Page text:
On Draymond Green’s ‘Friends of the IDF’ Trip to Israel

On Draymond Green’s ‘Friends of the IDF’ Trip to Israel

On Draymond Green’s ‘Friends of the IDF’ Trip to Israel

Draymond Green refused to visit Donald Trump. But he visited the Israeli President and posed as a sniper for the cameras—that’s a problem.


The NBA Champion Golden State Warriors team has proudly symbolized resistance to Donald Trump. This is a squad that, for the second straight season, was ready to snub a White House visit—and then Trump, in a Twitter snit that inspired LeBron James to call the president a “bum,” rescinded an invitation that had never been accepted.

Many of the Warriors’ players had already gone on record to say that a photo op at the White House was not going to happen. One of the strongest statements came from All-Star forward Draymond Green, who took his reasons to CNN, saying, “It’s not about not seeing Donald Trump or anything else that goes with it, but more so about what we stand for. In order to effect change, you have to stand for something.”

He is absolutely correct. But it makes one wonder what he was standing for when he visited another president last week: President Reuven Rivlin of Israel. In a trip organized by Friends of the Israel Defense Forces, Green presented Rivlin with a Warriors jersey. As Rivlin said, “It’s not every day I meet an All-Star.” Green also visited the “Border Police’s counterterrorism unit” and shot some baskets with the unit on a court donated by the Michigan chapter of Friends of the IDF. Then Draymond Green posed as if he were a sniper, smiling for the camera, lying prone, flat on his stomach, holding a rifle. There is also footage of Green taking target practice with the police.

This, just like a White House visit would have been, was a propaganda visit, immediately tweeted out by Micky Rosenfeld, the Israeli Police Foreign Press Spokesman.

It is, frankly, shocking to see Draymond Green smiling and shooting guns in their company. These counterterrorism border police units are part of a military that shot and killed more than 60 Palestinians who were protesting at the border in May, less than two months ago. Palestinians were raising their voices not only against the decision of the United States to move its embassy to Jerusalem, but the daily reality of living in the open-air prison that is Gaza, surrounded by walls, checkpoints, and one of the most well-funded militaries on earth.

Imagine Green visiting the Ferguson police department while fires were still smoldering in 2014. He never would have done it, yet this visit was somehow fine: legitimizing a regime that just engaged in a massacre. It was exactly the kind of propaganda trip, embedded in the Israeli military and shielded from Palestinian life, that Michael Bennett and other NFL players refused to participate in last year, because of the parallels between the plight of Palestinians and the #blacklivesmatter struggle against police violence in the United States.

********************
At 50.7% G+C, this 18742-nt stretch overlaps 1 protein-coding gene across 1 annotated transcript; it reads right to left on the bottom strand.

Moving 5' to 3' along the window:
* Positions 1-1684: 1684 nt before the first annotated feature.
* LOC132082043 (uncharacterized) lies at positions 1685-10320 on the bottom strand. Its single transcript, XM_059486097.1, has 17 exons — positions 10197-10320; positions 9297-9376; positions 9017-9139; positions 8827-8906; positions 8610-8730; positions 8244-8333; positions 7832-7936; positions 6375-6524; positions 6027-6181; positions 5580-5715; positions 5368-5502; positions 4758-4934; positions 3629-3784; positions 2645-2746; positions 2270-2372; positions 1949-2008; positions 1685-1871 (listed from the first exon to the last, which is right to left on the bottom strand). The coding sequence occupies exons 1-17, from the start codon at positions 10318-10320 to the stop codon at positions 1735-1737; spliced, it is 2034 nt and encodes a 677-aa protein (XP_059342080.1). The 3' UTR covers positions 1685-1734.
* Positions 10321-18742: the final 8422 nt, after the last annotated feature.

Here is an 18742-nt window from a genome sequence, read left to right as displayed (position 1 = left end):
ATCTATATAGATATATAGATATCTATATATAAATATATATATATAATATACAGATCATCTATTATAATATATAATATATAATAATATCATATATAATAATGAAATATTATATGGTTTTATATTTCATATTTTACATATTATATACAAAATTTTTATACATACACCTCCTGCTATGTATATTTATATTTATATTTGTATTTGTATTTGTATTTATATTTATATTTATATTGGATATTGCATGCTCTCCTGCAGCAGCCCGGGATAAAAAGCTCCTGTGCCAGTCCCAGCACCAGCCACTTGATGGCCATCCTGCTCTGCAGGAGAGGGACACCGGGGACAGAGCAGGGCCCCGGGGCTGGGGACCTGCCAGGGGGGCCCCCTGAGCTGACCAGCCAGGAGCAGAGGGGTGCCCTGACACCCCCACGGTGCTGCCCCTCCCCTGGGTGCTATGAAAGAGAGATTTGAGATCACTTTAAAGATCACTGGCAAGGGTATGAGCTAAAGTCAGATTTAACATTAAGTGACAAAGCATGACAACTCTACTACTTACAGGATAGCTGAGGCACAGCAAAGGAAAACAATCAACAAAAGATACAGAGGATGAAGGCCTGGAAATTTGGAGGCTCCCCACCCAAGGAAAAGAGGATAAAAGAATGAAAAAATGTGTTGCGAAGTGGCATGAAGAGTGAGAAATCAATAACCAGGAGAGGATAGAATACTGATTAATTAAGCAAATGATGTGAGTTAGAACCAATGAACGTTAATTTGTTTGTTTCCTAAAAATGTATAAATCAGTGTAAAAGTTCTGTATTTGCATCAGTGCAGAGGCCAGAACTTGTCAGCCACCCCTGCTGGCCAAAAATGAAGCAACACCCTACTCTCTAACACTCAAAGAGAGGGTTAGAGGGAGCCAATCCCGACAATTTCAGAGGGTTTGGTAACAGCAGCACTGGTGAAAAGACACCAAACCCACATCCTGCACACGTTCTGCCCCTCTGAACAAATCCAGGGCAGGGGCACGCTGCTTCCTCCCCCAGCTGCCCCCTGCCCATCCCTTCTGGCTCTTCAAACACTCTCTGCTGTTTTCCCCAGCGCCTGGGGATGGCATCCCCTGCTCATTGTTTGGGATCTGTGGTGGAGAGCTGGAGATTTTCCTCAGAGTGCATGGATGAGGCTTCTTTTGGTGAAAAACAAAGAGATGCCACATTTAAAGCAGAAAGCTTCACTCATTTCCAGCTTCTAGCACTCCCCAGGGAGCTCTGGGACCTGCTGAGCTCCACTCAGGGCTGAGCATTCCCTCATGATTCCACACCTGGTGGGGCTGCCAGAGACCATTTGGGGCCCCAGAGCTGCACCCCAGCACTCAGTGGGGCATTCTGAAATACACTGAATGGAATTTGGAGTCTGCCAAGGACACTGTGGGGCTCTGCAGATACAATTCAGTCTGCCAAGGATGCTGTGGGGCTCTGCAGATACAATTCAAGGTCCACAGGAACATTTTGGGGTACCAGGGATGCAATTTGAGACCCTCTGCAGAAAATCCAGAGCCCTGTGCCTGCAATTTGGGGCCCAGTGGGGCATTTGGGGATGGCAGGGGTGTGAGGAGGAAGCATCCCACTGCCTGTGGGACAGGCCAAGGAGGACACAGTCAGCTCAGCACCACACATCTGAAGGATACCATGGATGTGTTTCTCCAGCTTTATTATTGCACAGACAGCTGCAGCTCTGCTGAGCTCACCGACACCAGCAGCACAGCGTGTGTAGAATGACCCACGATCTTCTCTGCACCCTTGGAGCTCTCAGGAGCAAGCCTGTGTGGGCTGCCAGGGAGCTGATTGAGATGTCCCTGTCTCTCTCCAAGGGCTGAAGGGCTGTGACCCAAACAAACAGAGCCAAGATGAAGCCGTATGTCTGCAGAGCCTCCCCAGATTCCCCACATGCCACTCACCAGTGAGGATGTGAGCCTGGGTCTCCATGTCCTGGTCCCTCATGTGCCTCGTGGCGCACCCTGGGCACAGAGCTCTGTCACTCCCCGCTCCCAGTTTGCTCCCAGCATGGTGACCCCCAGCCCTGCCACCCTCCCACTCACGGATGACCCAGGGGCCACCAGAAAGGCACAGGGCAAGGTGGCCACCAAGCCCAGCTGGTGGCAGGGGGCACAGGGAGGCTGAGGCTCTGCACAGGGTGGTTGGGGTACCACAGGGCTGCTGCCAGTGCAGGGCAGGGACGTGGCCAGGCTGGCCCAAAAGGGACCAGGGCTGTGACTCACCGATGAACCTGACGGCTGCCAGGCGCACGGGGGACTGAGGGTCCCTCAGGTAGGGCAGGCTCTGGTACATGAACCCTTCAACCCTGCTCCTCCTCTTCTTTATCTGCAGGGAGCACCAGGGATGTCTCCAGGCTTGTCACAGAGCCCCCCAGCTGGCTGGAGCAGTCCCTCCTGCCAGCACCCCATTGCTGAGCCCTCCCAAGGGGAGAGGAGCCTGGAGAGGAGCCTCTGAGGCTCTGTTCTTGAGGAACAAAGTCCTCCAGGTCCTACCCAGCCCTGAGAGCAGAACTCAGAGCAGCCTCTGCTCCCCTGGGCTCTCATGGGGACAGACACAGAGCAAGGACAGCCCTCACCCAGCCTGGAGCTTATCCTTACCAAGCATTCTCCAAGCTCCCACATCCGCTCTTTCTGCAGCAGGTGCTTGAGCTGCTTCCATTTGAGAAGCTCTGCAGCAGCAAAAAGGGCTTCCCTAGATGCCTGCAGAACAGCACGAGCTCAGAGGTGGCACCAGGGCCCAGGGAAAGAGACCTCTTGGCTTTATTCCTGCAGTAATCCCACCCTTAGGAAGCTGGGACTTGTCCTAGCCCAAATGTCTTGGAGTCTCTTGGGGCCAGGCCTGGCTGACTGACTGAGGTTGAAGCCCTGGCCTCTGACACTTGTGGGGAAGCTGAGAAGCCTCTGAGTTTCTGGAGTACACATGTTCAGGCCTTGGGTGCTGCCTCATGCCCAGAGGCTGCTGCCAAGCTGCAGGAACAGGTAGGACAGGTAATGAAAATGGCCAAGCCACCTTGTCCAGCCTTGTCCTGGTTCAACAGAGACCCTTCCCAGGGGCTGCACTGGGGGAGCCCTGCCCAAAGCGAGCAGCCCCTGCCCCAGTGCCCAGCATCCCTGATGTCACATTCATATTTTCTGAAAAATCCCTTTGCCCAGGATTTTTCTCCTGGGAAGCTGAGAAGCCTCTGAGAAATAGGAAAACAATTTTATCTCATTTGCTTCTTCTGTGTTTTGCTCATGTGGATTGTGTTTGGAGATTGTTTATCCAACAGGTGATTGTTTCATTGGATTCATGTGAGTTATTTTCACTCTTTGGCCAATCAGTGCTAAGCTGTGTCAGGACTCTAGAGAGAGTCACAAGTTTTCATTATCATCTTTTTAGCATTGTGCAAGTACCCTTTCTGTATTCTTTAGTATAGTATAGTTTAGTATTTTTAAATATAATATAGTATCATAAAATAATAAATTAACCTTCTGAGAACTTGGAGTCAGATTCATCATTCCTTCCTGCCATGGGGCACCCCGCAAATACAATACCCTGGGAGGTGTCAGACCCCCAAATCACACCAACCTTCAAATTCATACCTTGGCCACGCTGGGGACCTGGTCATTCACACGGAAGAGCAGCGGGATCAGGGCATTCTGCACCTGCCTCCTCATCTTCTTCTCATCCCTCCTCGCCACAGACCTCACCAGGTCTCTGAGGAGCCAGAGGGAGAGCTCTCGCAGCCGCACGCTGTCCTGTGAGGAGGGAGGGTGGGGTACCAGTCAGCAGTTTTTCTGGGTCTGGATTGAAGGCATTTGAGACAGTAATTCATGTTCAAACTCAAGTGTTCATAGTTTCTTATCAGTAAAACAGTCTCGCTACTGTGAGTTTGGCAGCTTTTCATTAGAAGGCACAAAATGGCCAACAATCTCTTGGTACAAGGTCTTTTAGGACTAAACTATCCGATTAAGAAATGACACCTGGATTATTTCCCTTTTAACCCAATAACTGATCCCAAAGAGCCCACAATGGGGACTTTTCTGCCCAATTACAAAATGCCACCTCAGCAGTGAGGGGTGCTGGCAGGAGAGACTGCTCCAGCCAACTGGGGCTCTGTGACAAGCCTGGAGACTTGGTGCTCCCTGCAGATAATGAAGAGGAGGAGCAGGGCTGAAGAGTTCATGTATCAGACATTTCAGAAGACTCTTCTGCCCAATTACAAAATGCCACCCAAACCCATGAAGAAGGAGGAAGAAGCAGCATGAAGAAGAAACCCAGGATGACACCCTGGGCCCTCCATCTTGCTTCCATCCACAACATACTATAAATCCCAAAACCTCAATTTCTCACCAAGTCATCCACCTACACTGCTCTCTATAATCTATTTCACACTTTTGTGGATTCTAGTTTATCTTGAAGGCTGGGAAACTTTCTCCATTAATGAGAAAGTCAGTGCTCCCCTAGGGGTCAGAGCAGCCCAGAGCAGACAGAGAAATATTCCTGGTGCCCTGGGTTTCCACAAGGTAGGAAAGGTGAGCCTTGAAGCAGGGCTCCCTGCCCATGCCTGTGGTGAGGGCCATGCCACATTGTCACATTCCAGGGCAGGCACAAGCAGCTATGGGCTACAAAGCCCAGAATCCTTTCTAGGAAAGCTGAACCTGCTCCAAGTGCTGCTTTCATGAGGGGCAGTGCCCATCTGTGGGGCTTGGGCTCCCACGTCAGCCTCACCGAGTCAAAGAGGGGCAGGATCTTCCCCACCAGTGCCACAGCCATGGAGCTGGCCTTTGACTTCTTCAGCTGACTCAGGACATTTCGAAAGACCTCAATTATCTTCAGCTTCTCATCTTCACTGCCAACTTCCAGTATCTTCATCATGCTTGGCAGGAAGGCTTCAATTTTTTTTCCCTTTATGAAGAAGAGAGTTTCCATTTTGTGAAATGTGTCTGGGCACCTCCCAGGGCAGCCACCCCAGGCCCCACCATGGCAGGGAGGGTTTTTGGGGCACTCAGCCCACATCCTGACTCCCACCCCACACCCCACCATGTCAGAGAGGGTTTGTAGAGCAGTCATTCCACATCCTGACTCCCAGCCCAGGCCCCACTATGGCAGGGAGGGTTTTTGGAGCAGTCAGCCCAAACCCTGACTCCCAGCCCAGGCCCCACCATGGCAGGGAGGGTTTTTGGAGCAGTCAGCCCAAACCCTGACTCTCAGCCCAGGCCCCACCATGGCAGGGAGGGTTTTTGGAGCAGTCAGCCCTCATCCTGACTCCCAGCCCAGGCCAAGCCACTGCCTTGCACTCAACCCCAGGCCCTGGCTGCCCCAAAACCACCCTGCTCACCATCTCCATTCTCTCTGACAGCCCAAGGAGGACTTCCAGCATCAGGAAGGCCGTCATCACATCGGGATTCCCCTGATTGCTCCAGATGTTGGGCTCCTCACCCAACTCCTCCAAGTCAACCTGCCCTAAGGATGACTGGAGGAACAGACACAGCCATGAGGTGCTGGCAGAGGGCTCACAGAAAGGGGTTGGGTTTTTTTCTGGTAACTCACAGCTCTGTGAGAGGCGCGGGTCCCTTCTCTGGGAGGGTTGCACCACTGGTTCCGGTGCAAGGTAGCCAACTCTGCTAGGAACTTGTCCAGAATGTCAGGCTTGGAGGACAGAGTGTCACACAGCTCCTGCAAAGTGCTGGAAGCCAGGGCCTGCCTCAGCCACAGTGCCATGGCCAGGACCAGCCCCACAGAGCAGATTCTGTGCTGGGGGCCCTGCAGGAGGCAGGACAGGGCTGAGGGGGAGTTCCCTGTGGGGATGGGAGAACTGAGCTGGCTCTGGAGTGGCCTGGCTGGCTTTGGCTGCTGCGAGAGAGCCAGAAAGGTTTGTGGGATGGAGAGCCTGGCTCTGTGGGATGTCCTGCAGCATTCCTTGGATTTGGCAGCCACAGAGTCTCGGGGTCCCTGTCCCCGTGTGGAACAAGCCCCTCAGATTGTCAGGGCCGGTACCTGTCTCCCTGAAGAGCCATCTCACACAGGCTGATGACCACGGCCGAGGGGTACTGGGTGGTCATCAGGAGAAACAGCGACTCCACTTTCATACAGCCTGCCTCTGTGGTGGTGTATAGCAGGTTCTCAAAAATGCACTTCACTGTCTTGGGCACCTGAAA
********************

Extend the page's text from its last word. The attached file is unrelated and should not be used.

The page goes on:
I asked Yousef Munayyer, the executive director of the US Campaign for Palestinian Rights, a coalition of 330+ groups that “works for a US policy toward Palestine/Israel based on freedom, justice, and equality,” for his analysis of the visit.

He said, “Draymond Green is the latest celebrity to be posterized by Israeli apartheid. It was a sad sight to see him collaborating with an effort aimed at normalizing Palestinian human-rights denial and selling it to his fans around the world. With great celebrity comes great responsibility, and unfortunately Draymond allowed his celebrity to be used in ways unbecoming of a champion of freedom, justice, and equality. I hope that he may reflect on this and that his peers in the sports world will learn from this and avoid at all costs any offers to normalize Israel’s abuse of Palestinians. The Israeli state has made the cooptation of American sports heroes into a key part of their strategy to appeal to demographics alienated by their human-rights abuses. The least our sports heroes can do is listen to the Palestinians asking them not to play along.”

Given the growing number of cultural and sports figures that have pulled out of visits to Israel because of these human-rights abuses, Draymond Green’s trip raises the uncomfortable question of “why?” Why go on a trip organized by Friends of the IDF? Why reject Donald Trump and accept the invitation of Rivlin? Why visit “counterterrorism border police units” so soon in the aftermath of the May massacre? We don’t have answers to these questions, but if Draymond Green is going to go on CNN to explain why he wouldn’t visit Donald Trump, there is no reason he shouldn’t answer these queries as well. Maybe they’ll be asked by his coach Steve Kerr, whose father, Dr. Malcolm Kerr, was one of the preeminent Western scholars of the Arab World. It is beautifully true that the Golden State Warriors have stood for using basketball and their voices as instruments of peace and justice. Draymond Green’s allowing himself used in this way stands as strongly counterposed to that very tradition.

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